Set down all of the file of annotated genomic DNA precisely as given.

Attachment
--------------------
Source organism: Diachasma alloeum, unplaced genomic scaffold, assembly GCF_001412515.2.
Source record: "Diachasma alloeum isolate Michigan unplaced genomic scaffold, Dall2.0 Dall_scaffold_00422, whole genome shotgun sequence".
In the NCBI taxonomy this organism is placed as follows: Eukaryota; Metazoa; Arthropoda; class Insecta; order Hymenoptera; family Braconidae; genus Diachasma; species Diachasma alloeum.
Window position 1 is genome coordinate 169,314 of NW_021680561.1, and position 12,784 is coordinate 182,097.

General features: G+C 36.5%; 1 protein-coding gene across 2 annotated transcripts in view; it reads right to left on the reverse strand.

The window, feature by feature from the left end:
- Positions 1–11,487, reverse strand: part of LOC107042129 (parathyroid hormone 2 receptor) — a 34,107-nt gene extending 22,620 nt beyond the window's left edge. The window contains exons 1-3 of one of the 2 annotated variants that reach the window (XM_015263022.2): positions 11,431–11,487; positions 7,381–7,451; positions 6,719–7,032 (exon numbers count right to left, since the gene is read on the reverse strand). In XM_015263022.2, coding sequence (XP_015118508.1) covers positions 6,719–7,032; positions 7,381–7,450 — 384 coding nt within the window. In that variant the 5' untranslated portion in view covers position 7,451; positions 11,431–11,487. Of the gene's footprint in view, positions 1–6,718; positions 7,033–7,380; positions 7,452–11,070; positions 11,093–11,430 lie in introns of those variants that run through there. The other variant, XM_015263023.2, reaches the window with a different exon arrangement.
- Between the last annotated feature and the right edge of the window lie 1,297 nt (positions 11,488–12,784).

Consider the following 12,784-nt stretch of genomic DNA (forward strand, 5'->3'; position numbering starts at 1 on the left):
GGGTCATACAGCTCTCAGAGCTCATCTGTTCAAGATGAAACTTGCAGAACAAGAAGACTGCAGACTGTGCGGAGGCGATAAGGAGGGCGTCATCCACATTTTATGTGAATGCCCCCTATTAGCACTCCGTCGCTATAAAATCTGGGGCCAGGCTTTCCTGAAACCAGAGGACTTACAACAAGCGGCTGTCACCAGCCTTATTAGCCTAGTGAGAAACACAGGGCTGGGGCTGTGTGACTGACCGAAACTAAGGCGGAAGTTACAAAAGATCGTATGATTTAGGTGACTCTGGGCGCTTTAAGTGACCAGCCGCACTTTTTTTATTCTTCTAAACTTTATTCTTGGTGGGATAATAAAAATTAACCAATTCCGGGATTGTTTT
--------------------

Source organism: Diachasma alloeum, unplaced genomic scaffold, assembly GCF_001412515.2.
Source record: "Diachasma alloeum isolate Michigan unplaced genomic scaffold, Dall2.0 Dall_scaffold_00422, whole genome shotgun sequence".
In the NCBI taxonomy this organism is placed as follows: Eukaryota; Metazoa; Arthropoda; class Insecta; order Hymenoptera; family Braconidae; genus Diachasma; species Diachasma alloeum.
Window position 1 is genome coordinate 169,314 of NW_021680561.1, and position 12,784 is coordinate 182,097.

General features: G+C 36.5%; 1 protein-coding gene across 2 annotated transcripts in view; it reads right to left on the reverse strand.

The window, feature by feature from the left end:
- Positions 1–11,487, reverse strand: part of LOC107042129 (parathyroid hormone 2 receptor) — a 34,107-nt gene extending 22,620 nt beyond the window's left edge. The window contains exons 1-3 of one of the 2 annotated variants that reach the window (XM_015263022.2): positions 11,431–11,487; positions 7,381–7,451; positions 6,719–7,032 (exon numbers count right to left, since the gene is read on the reverse strand). In XM_015263022.2, coding sequence (XP_015118508.1) covers positions 6,719–7,032; positions 7,381–7,450 — 384 coding nt within the window. In that variant the 5' untranslated portion in view covers position 7,451; positions 11,431–11,487. Of the gene's footprint in view, positions 1–6,718; positions 7,033–7,380; positions 7,452–11,070; positions 11,093–11,430 lie in introns of those variants that run through there. The other variant, XM_015263023.2, reaches the window with a different exon arrangement.
- Between the last annotated feature and the right edge of the window lie 1,297 nt (positions 11,488–12,784).

Consider the following 12,784-nt stretch of genomic DNA (forward strand, 5'->3'; position numbering starts at 1 on the left):
GGGTCATACAGCTCTCAGAGCTCATCTGTTCAAGATGAAACTTGCAGAACAAGAAGACTGCAGACTGTGCGGAGGCGATAAGGAGGGCGTCATCCACATTTTATGTGAATGCCCCCTATTAGCACTCCGTCGCTATAAAATCTGGGGCCAGGCTTTCCTGAAACCAGAGGACTTACAACAAGCGGCTGTCACCAGCCTTATTAGCCTAGTGAGAAACACAGGGCTGGGGCTGTGTGACTGACCGAAACTAAGGCGGAAGTTACAAAAGATCGTATGATTTAGGTGACTCTGGGCGCTTTAAGTGACCAGCCGCACTTTTTTTATTCTTCTAAACTTTATTCTTGGTGGGATAATAAAAATTAACCAATTCCGGGATTGTTTT